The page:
The acute construction (a love triangle unable to solidify) is tied to the emotional storm -- shyness, scorn, irritation, unacknowledged affection -- behind placid intellectual façades. The titular character (Catherine Sée) is contemplated by pharmaceutical college student Philippe Beuzen, who in his narration declares her unworthy of the much-admired "seducer" gifts of his friend (Christian Charrière). Beuzen says he's interested in somebody else (Diane Wilkinson), yet his thoughts keep running back to the gamine: "I kept philosophically to my corner, but I could sense Suzanne was on the verge of tears," he dryly muses at a party, Mozart's Don Giovanni is summoned during an impromptu séance afterwards. Once dumped by Charrière ("Her body is not bad, but she's got my mother's name"), Sée initiates a fluctuating flirtation with Beuzen, whose analytical mind doesn't exactly encompass romantic potential. Further refinements of form from Le Boulangère de Monceau -- Eric Rohmer's effects turn increasingly interiorized, so that the realization that the girl can foot the bill at the end of the date "opens up whole worlds" for the characters. A graceful, acerbic, Baudelairean sketch, made to be expanded but by itself complete: A cosmos of sidewalk cafés nevertheless open to manipulation and casual cruelty, created with lines and curves (Sée reveals a few inches of thigh as she tends to a torn skirt, although Beuzen has an exam the next morning and goes to bed early). Men marinate smugness with delusion, yet at the end there's the Rohmer heroine, "no classical beauty" triumphant in a bathing suit, luxuriating vengefully in the protagonist's mind. In black and white.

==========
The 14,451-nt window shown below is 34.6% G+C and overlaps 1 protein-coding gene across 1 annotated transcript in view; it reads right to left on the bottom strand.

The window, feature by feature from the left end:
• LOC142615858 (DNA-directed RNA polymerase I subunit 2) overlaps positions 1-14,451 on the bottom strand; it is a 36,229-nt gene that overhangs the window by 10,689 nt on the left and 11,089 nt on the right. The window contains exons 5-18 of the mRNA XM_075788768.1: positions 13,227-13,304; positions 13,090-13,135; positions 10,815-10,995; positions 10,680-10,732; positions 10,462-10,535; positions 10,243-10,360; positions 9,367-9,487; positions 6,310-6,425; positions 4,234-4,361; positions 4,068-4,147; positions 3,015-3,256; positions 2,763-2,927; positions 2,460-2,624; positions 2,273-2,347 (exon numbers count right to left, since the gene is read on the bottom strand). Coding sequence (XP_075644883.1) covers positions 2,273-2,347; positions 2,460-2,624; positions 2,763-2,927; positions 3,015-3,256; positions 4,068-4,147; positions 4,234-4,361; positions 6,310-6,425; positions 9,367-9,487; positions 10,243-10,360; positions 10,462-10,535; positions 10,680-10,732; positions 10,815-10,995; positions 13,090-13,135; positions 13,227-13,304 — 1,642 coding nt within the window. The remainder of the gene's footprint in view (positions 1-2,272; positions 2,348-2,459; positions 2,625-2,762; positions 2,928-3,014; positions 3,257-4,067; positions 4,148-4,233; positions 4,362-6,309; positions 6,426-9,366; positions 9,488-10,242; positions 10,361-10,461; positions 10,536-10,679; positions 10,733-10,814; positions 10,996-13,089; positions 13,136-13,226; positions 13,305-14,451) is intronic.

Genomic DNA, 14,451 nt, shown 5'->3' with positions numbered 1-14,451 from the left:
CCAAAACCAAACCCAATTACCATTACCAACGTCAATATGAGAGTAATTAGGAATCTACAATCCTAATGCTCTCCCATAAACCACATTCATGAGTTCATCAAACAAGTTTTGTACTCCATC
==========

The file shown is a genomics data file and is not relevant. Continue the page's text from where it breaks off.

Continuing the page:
--- Fernando F. Croce